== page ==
His courage was recognized after the genocide

Beginning of July, the military victory of the RPF ends the genocide; a new government is put in place in Kigali. Rusesabagina goes back and starts cleaning up the two Hotels. The general director of the Hôtel des Milles Collines, who had been repatriated at the beginning of the genocide, comes back and is reinstated. Rusesabagina settles in the Hôtel des Diplomates that he tries to rehabilitate. However, security isn’t really guarantied with the new government. All around the country, a series of assassinations are targeting the Hutu. People are talking about revenge. In 1996, after having escaped several assassination attempts, Rusesabagina decides to go into exile and becomes a taxi driver in Brussels.

Since the end of the genocide, several journalists and human rights activists started gathering testimonies of the genocide. Several stayed in the Hôtel des Mille Collines, and they are particularly interested in the story of the place. All the survivors of the Hotel that they interviewed recount the exceptional courage of Rusesabagina1. Numerous foundations and Western institutions awarded him prizes for his courage and humanity. Thus, in February 2000, he received, from the hand of the famous republican senator, Robert Joseph “Bob” Dole, the Immortal Chaplains Prize for Humanity, from the American organism, The Immortal Chaplains Foundation. The Ambassador for Rwanda in Washington and a senior official for the Rwandan intelligence military service invited themselves to this ceremony. Indeed, the Rwandan authorities are interested in Rusesabagina, whose heroism during the genocide gained an international reputation. Despite his refugee status in Belgium, the Rwandan authorities are trying to make him an ally. They negotiate his return to Rwanda and offer him different posts: ambassador to the country of his choice, Prime Minister, etc. Rusesabagina isn’t interested by these political jobs; he prefers his self-employed job as a taxi driver. At the end of 2001, a Rwandan delegation managed by the ambassador for Rwanda in Germany informs Rusesabagina that the President wants to award him a medal of honour for his courage during the genocide, during the national ceremonies commemorating the genocide in April 2002. Rusesabagina accepts the invitation and prepares for his trip. However, he cancels it at the last minute, after several people claimed that it was only bait to buy his allegiance.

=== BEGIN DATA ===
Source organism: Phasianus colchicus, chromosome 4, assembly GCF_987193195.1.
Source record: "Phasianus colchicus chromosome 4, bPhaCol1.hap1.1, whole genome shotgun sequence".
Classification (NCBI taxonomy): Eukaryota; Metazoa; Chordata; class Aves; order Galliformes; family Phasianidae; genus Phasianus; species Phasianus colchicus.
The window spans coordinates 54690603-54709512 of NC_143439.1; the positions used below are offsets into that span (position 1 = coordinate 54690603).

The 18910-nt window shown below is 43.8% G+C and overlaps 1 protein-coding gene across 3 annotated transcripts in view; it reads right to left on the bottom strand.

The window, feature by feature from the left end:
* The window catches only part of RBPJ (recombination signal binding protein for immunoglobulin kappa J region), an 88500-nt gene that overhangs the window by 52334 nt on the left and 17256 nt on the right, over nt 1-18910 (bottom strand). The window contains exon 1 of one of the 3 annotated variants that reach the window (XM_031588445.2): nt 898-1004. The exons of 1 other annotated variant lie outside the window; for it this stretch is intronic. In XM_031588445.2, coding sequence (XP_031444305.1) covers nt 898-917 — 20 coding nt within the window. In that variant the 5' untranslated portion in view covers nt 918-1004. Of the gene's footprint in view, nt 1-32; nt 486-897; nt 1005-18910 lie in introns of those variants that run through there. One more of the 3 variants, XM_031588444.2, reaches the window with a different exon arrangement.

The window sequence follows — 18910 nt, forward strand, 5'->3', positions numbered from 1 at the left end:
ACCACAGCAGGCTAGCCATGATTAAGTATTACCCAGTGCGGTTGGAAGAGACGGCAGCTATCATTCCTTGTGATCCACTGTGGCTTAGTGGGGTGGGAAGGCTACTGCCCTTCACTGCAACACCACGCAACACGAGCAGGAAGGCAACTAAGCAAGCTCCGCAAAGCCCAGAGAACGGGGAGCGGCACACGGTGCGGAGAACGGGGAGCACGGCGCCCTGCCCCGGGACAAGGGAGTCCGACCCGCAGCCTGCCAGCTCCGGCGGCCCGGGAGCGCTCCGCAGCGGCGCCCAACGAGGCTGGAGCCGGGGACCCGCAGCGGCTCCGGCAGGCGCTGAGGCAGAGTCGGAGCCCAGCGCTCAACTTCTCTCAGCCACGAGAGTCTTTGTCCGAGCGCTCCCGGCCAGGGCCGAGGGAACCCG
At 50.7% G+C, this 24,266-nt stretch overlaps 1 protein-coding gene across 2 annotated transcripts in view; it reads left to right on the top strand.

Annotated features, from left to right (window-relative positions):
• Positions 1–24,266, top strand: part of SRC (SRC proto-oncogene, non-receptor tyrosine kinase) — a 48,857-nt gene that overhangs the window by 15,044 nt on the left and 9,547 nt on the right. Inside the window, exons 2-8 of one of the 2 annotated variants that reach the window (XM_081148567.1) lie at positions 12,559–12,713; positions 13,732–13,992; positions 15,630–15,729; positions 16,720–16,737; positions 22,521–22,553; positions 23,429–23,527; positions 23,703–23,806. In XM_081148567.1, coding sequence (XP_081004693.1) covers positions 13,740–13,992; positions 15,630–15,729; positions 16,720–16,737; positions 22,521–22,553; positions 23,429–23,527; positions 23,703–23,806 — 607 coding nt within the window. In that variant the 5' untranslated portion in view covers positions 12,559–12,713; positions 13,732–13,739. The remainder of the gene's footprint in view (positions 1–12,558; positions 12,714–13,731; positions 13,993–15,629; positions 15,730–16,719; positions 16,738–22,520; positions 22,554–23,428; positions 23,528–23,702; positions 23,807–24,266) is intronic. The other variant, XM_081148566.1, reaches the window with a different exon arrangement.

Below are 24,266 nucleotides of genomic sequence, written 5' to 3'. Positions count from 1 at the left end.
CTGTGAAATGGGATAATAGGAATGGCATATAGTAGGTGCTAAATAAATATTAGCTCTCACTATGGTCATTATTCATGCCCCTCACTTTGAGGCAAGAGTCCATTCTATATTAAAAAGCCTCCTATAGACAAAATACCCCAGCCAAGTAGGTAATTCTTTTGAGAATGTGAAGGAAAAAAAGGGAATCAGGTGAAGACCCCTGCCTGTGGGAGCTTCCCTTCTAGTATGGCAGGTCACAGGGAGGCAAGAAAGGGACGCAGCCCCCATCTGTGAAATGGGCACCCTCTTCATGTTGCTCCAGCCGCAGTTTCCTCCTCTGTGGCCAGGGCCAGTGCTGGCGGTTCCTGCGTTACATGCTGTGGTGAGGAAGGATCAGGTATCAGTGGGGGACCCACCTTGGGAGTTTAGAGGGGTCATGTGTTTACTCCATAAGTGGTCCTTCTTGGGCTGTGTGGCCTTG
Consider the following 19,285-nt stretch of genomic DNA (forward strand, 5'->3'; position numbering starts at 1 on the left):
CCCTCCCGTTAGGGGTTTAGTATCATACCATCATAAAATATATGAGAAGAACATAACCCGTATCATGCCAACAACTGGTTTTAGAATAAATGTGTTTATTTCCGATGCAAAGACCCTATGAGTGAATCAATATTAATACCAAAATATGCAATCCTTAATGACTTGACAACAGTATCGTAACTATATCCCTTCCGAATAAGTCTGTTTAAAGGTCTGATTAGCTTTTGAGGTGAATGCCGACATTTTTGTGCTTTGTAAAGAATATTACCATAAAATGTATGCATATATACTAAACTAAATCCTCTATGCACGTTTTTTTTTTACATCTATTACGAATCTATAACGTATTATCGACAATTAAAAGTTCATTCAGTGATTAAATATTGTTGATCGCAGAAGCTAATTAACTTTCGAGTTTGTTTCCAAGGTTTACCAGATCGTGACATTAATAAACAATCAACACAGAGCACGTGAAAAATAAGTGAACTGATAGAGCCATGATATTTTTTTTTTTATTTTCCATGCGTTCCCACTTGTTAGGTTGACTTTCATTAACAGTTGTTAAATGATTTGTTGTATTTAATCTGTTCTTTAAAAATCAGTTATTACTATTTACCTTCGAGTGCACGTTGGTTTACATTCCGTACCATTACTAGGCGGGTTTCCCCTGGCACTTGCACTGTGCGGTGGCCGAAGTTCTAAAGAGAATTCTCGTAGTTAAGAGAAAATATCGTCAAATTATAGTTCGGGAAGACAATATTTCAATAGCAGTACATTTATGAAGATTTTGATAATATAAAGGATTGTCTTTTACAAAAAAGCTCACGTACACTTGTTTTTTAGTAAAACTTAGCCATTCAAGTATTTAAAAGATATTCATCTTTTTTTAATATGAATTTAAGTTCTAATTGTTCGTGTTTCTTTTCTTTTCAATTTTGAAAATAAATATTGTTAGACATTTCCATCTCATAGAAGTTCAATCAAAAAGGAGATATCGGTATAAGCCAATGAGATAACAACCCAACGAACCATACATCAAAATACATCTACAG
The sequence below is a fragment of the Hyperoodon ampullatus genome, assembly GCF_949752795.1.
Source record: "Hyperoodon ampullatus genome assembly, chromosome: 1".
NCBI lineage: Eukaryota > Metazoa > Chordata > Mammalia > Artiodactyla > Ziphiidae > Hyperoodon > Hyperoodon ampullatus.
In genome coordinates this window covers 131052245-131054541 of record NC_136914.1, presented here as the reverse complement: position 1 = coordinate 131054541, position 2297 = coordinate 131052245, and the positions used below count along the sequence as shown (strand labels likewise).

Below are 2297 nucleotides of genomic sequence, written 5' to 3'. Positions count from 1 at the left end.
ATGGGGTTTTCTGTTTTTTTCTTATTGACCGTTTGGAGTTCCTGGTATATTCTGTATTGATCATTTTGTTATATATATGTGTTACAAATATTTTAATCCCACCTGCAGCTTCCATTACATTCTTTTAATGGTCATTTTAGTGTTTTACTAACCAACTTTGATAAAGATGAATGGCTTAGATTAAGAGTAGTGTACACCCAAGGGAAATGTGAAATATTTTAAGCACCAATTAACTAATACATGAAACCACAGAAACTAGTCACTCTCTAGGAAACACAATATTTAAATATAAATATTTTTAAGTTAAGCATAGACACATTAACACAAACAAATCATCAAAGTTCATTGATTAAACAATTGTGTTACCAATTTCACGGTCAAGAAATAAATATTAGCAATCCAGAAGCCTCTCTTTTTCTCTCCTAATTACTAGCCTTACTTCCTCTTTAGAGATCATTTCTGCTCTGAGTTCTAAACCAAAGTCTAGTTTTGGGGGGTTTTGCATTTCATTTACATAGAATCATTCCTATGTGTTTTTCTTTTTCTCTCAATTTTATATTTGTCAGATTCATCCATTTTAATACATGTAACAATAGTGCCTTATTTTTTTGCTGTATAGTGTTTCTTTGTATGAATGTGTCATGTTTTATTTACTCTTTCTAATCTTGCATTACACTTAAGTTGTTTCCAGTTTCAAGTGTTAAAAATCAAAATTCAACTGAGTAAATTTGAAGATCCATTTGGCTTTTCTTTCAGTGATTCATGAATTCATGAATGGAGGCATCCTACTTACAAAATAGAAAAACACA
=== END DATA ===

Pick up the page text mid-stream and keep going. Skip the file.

In the meantime, his life continues to interest several movie directors and writers. It inspires, for instance, in 2004, the movie “Hotel Rwanda” from the director Terry George. In February 2003, he goes to Rwanda with Rusesabagina and some technicians, to gather the stories of the survivors of the Hotel and examine the possibility to go on site. They stayed in Kigali for two weeks and gathered several videocassettes of testimonies, all corroborating the story of Rusesabagina2. Yet, the shooting was difficult: the wounds of the genocide are still open, the carrying out of the movie in Kigali risks shocking and waking up the trauma of the survivors. Furthermore, some episodes need huge crowds, that can’t gather in Kigali without paralysing the whole city. In the end, the will of the Rwandan authorities to tightly control what is said about the genocide and to tolerate only what they expect annoys the film crew.

Eventually, the movie is produced, beginning 2004, in Johannesburg, in South Africa. The American actor Don Cheadle plays the role of Rusesabagina. The movie is an enormous success and is nominated for three Oscars. Several characters and famous humanitarian organisations invite Rusesabagina. In November 2005, president Georges W. Bush gives him the Medal of Freedom, the highest civil honour in the United-States. The same year, Rusesabagina sets up the Hotel Rwanda Rusesabagina Foundation, especially aimed at helping the victims of mass crimes. In April 2006, he publishes his autobiography, Un homme ordinaire: L’histoire vraie qui inspira le film “Hotel Rwanda”.


1 African Rights: Rwanda, Death, Despair and Defiance, revisededition, August 1995, pp. 719-724.
Report from the FIDH and the Human Rights Watch, Leave None to Tell the Story, written by Alison Des Forges, Karthala, 1999, p. 960 ; Philip Gourevitch, We wish to inform you that tomorrow we will be killed with our families, editions Farrar, Strauss and Giroux, 1998. This book was translated in French in 1999 and published by the editions Denoël de Paris, undr the title: Nous avons le plaisir de vous informer que, demain, nous seront tués avec nos familles.

2 You can read the article by Terry George of the 4th of November 2014